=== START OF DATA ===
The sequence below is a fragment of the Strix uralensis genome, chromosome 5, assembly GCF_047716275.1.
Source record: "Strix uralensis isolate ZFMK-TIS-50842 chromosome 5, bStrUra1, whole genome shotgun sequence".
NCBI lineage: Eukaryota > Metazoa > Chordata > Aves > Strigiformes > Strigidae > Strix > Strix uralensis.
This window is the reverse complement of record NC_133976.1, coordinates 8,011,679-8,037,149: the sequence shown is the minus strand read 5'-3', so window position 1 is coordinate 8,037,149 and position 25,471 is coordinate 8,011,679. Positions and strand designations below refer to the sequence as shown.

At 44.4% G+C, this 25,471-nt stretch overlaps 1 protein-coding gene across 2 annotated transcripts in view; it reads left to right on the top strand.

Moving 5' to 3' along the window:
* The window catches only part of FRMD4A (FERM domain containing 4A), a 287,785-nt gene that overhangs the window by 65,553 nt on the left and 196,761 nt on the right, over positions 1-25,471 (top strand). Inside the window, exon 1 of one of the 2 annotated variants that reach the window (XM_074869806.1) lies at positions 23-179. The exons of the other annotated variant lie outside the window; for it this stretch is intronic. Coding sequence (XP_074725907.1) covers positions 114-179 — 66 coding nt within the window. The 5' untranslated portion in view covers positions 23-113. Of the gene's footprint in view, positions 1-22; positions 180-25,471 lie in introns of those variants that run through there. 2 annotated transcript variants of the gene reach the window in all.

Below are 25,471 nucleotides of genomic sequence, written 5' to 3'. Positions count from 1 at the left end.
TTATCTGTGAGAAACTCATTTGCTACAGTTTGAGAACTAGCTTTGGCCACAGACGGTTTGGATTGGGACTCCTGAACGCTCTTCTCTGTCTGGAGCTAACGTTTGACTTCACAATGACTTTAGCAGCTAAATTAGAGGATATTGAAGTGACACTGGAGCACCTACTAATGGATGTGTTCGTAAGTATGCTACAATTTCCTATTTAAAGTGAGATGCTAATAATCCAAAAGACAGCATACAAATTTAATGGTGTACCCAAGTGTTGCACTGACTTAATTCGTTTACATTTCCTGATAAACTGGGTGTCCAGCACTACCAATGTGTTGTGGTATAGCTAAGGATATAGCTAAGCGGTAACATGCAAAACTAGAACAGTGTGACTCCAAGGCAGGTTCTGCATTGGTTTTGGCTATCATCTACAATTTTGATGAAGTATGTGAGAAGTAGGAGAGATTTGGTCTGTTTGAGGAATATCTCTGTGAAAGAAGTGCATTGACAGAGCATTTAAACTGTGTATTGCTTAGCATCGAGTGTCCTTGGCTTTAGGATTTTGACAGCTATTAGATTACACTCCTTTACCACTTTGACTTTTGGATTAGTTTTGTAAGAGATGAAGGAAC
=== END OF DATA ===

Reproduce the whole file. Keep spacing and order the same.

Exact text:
The sequence below is a fragment of the Strix uralensis genome, chromosome 5, assembly GCF_047716275.1.
Source record: "Strix uralensis isolate ZFMK-TIS-50842 chromosome 5, bStrUra1, whole genome shotgun sequence".
NCBI lineage: Eukaryota > Metazoa > Chordata > Aves > Strigiformes > Strigidae > Strix > Strix uralensis.
This window is the reverse complement of record NC_133976.1, coordinates 8,011,679-8,037,149: the sequence shown is the minus strand read 5'-3', so window position 1 is coordinate 8,037,149 and position 25,471 is coordinate 8,011,679. Positions and strand designations below refer to the sequence as shown.

At 44.4% G+C, this 25,471-nt stretch overlaps 1 protein-coding gene across 2 annotated transcripts in view; it reads left to right on the top strand.

Moving 5' to 3' along the window:
* The window catches only part of FRMD4A (FERM domain containing 4A), a 287,785-nt gene that overhangs the window by 65,553 nt on the left and 196,761 nt on the right, over positions 1-25,471 (top strand). Inside the window, exon 1 of one of the 2 annotated variants that reach the window (XM_074869806.1) lies at positions 23-179. The exons of the other annotated variant lie outside the window; for it this stretch is intronic. Coding sequence (XP_074725907.1) covers positions 114-179 — 66 coding nt within the window. The 5' untranslated portion in view covers positions 23-113. Of the gene's footprint in view, positions 1-22; positions 180-25,471 lie in introns of those variants that run through there. 2 annotated transcript variants of the gene reach the window in all.

Below are 25,471 nucleotides of genomic sequence, written 5' to 3'. Positions count from 1 at the left end.
TTATCTGTGAGAAACTCATTTGCTACAGTTTGAGAACTAGCTTTGGCCACAGACGGTTTGGATTGGGACTCCTGAACGCTCTTCTCTGTCTGGAGCTAACGTTTGACTTCACAATGACTTTAGCAGCTAAATTAGAGGATATTGAAGTGACACTGGAGCACCTACTAATGGATGTGTTCGTAAGTATGCTACAATTTCCTATTTAAAGTGAGATGCTAATAATCCAAAAGACAGCATACAAATTTAATGGTGTACCCAAGTGTTGCACTGACTTAATTCGTTTACATTTCCTGATAAACTGGGTGTCCAGCACTACCAATGTGTTGTGGTATAGCTAAGGATATAGCTAAGCGGTAACATGCAAAACTAGAACAGTGTGACTCCAAGGCAGGTTCTGCATTGGTTTTGGCTATCATCTACAATTTTGATGAAGTATGTGAGAAGTAGGAGAGATTTGGTCTGTTTGAGGAATATCTCTGTGAAAGAAGTGCATTGACAGAGCATTTAAACTGTGTATTGCTTAGCATCGAGTGTCCTTGGCTTTAGGATTTTGACAGCTATTAGATTACACTCCTTTACCACTTTGACTTTTGGATTAGTTTTGTAAGAGATGAAGGAAC